A quick word about opinion polls

Last Updated: April 30, 2017By

No sooner had I published my latest article, showing the Tories’ poll lead decreasing by five points in two days, than I received this via Twitter:

It seems some people have no sense of reality whatsoever.

For many months, after the attempted ‘Chicken Coup’ in the Parliamentary Labour Party took Labour from equal footing with the Tories to its worst poll ratings for many years, This Site received regular comments from naysayers, claiming that Jeremy Corbyn was causing huge harm to the party and should go – because the poll ratings were so bad.

Now, we are being told that Labour is facing “a heavy defeat” in the election – and we should ignore the poll ratings.

Who are these people? Fools? Idiots? Pranksters?

Long-term readers of This Site will know that I don’t pay much attention to the polls in any case – they are too easily-rigged to say whatever their funder wants. I have readers who are signed up to take part in YouGov polls but have never been asked a political question, which tends to indicate that the organisation chooses its respondents very carefully – does it not?

But if the trend they show changes suddenly and massively, it does indicate that something is going on.

At the very least, it says the poll-watching naysayers should silence themselves.

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  1. stig1978 April 30, 2017 at 1:15 pm - Reply

    I am signed up to Yougov and frequently receive survey invitations to express my political opinions, and have done for many years. My responses have been fairly consistent, so whether they have a pool of people they choose to ask so the polls are comparative and can indicate a move either way or I am just a token Labour respondent you would have to ask them.

  2. NMac April 30, 2017 at 1:23 pm - Reply

    Wow! Richard James is a real defeatist. Many people either don’t know, or have forgotten about, the Tory snap poll called in 1974 by Heath. It too was fought almost on a single issue, with the Tories well ahead in the opinion polls at the start, but Heath was defeated by Harold Wilson’s Labour Party.

  3. hugosmum70 April 30, 2017 at 1:38 pm - Reply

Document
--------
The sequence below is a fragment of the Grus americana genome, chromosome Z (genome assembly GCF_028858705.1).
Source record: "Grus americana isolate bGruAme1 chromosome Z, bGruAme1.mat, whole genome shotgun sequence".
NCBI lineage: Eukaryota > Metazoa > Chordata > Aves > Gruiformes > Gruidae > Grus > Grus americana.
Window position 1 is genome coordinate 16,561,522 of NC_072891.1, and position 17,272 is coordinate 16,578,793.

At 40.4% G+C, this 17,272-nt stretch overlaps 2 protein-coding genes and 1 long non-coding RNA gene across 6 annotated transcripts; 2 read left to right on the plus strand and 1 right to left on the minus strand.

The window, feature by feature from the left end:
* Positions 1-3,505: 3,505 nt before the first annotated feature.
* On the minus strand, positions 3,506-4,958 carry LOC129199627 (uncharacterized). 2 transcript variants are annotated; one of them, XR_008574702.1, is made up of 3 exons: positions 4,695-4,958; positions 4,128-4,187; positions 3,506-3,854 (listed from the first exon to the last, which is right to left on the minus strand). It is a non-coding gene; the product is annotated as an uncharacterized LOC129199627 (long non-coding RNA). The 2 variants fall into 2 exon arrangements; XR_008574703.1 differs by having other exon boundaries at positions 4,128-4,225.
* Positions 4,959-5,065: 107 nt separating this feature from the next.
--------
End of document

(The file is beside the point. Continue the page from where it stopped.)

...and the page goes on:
this makes my blood boil. we should at least have a positive attitude on this. why start filling the removal van before you been issued with a notice to quit? Labour members like this(i assume he IS a Labour member not a conservative troll) we dont need. sounds like hes not going to vote Labour anyway. did anyone suggest this when Milliband was leader? no. that defeat was a right shock. to all of us. polls then told us Labour was way ahead. so yes i agree they must be rigged. but people like the one emailing you need to shut their mouths because talk like that will only serve to make Labour leaner’s think twice before deciding which box to mark,.

  4. Signortbf April 30, 2017 at 1:55 pm - Reply


    An opinion poll of 2,000 people represents less than 0.0005% of the UK voting population, or less than one/twenty thousandth thereof.

    Says all you need to know about them.


    • Jackie Cairns May 1, 2017 at 1:26 pm - Reply

      They done one on Good Morning Britain with 158,000 and 68% was going to vote Labour to 26% Tories.

  5. Aelfy April 30, 2017 at 2:00 pm - Reply

    I have been with YouGov for quite a few years now. I get asked a lot of political questions, but have found it hard to answer truthfully as the questions tend to asked in such a way that my answers could be skewed to mean the opposite. I stay with youGov because it brings in a much needed £100 a year that helps to keep the food bank at bay xx

  6. Signor tbf April 30, 2017 at 2:49 pm - Reply

    Another one vide polling reliability was a local survey by the local rag in Thatcher’s constituency just before GE1987. 730 people interviewed out of an electorate of I think 120,000, may’ve been less an electorate, but minimum of whole 0.6% of the electorate.

    Poll predicted Thatcher would lose by 2-3,000. Good luck with that one.

  7. jeffrey davies April 30, 2017 at 2:58 pm - Reply

    here in wales alot of people wont be voting local labour but on the big day many will the greedie ones still hang on but there many who felt the tories hands and will vote labour otherwise we lose the nhs and many others things

    • Mike Sivier April 30, 2017 at 4:21 pm - Reply

      I’m here in Wales and believe me, I’m meeting a lot of people who’ll be voting local Labour.

      • Florence April 30, 2017 at 4:38 pm - Reply

        Same in our constituency, Mike, in West Wales. Almost all people we are talking to when canvassing are going to vote Labour. In the CC election our ward has a particular set of issues and a good candidate who may actually oust the incumbent. Solid Tories have been shaking his hand in the street promising their vote. We are getting more reports of life long Tories switching to Labour for the GE17 because they are so disgusted at the state of the country, the NHS etc. I have heard them say, they didn’t vote “for this”, but it’s hard to say if they are talking about May or the economy or Brexit. .